With all these points in its favor, which were first called to the attention of the American public by Mr O. F. Cook in a bulletin of the Department, and with the further fact that it has been for years a favorite vegetable among the Creoles of New Orleans, there are today none of these vegetables to he had on our northern markets.

To bring its good points to the attention of those who are looking for new things, the writer introduced it to Managers Hilliard and Macormick, of the Waldorf-Astoria, and the Bellevue—Stratford hotels. These men, whose business it is to cater to the jaded appetites of the rich, have pronounced it an excellent thing, have invented new recipes for cooking it, and have put it for the first time on their menues.

If a small demand is once created in our great cities for this new vegetable, that tastes like a combination of a delicate cucumber and a squash, with more firmness than either, there will be created a new industry for the South that will grow as the tomato industry has grown and support people by its yearly earnings.

Plant Problems Now in Process of Solution

The work of Plant introduction is not theoretical, hut practical in character. Its operations are carried on in those places where it is needed, and the problems are suggested by practical men. Some of the problems which the department is now working on are: the finding of paying crops for the abandoned rice farms of the Carolinas; the securing of some profitable plant culture for the unemployed hilly regions of North Carolina and Georgia; the improvement of the brewing barleys of the country; the fitting in of new crops into the arctic agriculture of Alaska; the starting of new industries in our tropical possessions; the increasing of the fertility of the California orchard soils; the introducing of hardy fruits into the Northwest; the substituting of a valuable for a worthless cane in the cane brakes of the South; and the exploiting of a drought-resistant nut plant for California.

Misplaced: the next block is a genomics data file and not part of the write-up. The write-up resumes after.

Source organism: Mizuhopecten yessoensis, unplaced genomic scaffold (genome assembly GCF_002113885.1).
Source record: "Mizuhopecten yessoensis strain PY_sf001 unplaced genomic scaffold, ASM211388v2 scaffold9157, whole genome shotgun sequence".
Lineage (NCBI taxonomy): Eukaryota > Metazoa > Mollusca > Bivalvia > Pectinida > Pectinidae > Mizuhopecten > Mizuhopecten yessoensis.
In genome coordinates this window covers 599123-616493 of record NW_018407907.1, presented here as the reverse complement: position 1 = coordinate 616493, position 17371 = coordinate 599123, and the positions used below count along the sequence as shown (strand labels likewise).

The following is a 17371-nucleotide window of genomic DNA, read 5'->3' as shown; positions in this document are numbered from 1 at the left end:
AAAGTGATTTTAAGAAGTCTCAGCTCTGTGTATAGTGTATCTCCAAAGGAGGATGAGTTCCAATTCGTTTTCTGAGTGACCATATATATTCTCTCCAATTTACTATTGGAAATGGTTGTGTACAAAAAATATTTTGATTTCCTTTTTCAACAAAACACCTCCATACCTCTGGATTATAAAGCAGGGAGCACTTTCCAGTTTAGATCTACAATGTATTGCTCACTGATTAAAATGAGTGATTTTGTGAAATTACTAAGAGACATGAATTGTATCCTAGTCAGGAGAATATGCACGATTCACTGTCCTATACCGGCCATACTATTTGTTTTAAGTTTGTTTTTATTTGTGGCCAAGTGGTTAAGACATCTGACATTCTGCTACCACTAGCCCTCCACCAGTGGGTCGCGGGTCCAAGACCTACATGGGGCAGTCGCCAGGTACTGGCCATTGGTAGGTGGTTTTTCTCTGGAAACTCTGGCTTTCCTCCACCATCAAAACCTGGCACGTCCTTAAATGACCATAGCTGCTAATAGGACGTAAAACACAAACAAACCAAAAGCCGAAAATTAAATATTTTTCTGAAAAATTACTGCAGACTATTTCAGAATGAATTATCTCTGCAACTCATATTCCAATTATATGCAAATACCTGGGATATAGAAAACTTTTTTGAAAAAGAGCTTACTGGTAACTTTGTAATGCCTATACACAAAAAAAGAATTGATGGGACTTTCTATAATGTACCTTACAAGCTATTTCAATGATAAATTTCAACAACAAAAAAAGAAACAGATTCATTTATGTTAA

The planters of the Carolinas must have a new crop to grow on the rich rice lands that are no longer profitable for rice culture since the great Louisiana and Texas rice fields have been opened up. The Office of Plant Introduction has suggested the trial of the Japanese matting rush as one likely to he a profitable one on these areas, and is planting thousands of seedlings of the plant, and watching them carefully to see how expensive their cultivation will be. It is also experimenting with a new root crop on the cheap sandy lands of the region as a possible substitute for the Irish potato, which will not grow on that soil.

A Wagon Rain Covering, four years old, made of Mitsumata paper, and oiled with Perilla oil.
A Hillside in Japan covered with the Mitsumata Paper Plant

There are also thousands of unemployed acres of hilly lands in the Carolinas where the conditions are good for the culture of the Japanese plant from which the finest writing paper in the world is made, and the Office has introduced and planted there thousands of these plants to see if they will not develop into an industry which will utilize these great waste areas.